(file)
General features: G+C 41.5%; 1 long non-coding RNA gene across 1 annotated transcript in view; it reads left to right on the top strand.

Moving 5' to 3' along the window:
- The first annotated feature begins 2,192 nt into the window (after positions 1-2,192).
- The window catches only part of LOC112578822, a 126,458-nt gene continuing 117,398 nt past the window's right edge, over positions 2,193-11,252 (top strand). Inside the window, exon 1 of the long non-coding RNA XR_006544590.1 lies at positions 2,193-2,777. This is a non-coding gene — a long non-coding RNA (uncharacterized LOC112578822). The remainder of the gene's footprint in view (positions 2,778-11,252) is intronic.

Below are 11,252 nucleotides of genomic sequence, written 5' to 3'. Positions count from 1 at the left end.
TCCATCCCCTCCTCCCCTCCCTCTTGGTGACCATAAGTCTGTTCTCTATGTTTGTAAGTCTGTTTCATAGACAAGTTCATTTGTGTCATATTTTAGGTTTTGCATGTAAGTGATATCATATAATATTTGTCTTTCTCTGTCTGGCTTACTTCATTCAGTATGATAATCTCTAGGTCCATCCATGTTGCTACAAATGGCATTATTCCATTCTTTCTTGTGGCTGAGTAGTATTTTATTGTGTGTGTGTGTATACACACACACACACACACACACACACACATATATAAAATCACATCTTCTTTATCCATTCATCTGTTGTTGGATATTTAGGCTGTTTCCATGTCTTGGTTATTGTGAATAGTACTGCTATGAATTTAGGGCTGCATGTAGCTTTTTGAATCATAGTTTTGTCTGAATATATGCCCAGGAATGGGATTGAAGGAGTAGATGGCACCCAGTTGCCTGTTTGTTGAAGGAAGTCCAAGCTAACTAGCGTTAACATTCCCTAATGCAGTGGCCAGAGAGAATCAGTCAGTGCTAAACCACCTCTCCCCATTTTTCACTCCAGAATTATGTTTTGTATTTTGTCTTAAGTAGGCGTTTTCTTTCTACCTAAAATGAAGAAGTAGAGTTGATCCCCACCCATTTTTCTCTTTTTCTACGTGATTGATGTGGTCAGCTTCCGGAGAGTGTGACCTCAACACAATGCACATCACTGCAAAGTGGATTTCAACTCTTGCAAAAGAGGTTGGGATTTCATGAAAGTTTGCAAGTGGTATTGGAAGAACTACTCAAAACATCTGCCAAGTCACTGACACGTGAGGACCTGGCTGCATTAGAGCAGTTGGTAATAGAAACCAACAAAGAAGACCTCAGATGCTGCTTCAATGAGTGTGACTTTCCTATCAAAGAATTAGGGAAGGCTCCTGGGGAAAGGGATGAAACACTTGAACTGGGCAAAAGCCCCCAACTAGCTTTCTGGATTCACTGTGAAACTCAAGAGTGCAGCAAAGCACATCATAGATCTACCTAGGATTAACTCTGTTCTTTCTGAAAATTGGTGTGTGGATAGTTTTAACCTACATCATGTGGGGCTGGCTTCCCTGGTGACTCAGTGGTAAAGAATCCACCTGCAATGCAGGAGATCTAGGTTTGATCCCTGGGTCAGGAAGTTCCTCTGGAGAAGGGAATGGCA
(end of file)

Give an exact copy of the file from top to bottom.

General features: G+C 41.5%; 1 long non-coding RNA gene across 1 annotated transcript in view; it reads left to right on the top strand.

Moving 5' to 3' along the window:
- The first annotated feature begins 2,192 nt into the window (after positions 1-2,192).
- The window catches only part of LOC112578822, a 126,458-nt gene continuing 117,398 nt past the window's right edge, over positions 2,193-11,252 (top strand). Inside the window, exon 1 of the long non-coding RNA XR_006544590.1 lies at positions 2,193-2,777. This is a non-coding gene — a long non-coding RNA (uncharacterized LOC112578822). The remainder of the gene's footprint in view (positions 2,778-11,252) is intronic.

Below are 11,252 nucleotides of genomic sequence, written 5' to 3'. Positions count from 1 at the left end.
TCCATCCCCTCCTCCCCTCCCTCTTGGTGACCATAAGTCTGTTCTCTATGTTTGTAAGTCTGTTTCATAGACAAGTTCATTTGTGTCATATTTTAGGTTTTGCATGTAAGTGATATCATATAATATTTGTCTTTCTCTGTCTGGCTTACTTCATTCAGTATGATAATCTCTAGGTCCATCCATGTTGCTACAAATGGCATTATTCCATTCTTTCTTGTGGCTGAGTAGTATTTTATTGTGTGTGTGTGTATACACACACACACACACACACACACACACATATATAAAATCACATCTTCTTTATCCATTCATCTGTTGTTGGATATTTAGGCTGTTTCCATGTCTTGGTTATTGTGAATAGTACTGCTATGAATTTAGGGCTGCATGTAGCTTTTTGAATCATAGTTTTGTCTGAATATATGCCCAGGAATGGGATTGAAGGAGTAGATGGCACCCAGTTGCCTGTTTGTTGAAGGAAGTCCAAGCTAACTAGCGTTAACATTCCCTAATGCAGTGGCCAGAGAGAATCAGTCAGTGCTAAACCACCTCTCCCCATTTTTCACTCCAGAATTATGTTTTGTATTTTGTCTTAAGTAGGCGTTTTCTTTCTACCTAAAATGAAGAAGTAGAGTTGATCCCCACCCATTTTTCTCTTTTTCTACGTGATTGATGTGGTCAGCTTCCGGAGAGTGTGACCTCAACACAATGCACATCACTGCAAAGTGGATTTCAACTCTTGCAAAAGAGGTTGGGATTTCATGAAAGTTTGCAAGTGGTATTGGAAGAACTACTCAAAACATCTGCCAAGTCACTGACACGTGAGGACCTGGCTGCATTAGAGCAGTTGGTAATAGAAACCAACAAAGAAGACCTCAGATGCTGCTTCAATGAGTGTGACTTTCCTATCAAAGAATTAGGGAAGGCTCCTGGGGAAAGGGATGAAACACTTGAACTGGGCAAAAGCCCCCAACTAGCTTTCTGGATTCACTGTGAAACTCAAGAGTGCAGCAAAGCACATCATAGATCTACCTAGGATTAACTCTGTTCTTTCTGAAAATTGGTGTGTGGATAGTTTTAACCTACATCATGTGGGGCTGGCTTCCCTGGTGACTCAGTGGTAAAGAATCCACCTGCAATGCAGGAGATCTAGGTTTGATCCCTGGGTCAGGAAGTTCCTCTGGAGAAGGGAATGGCA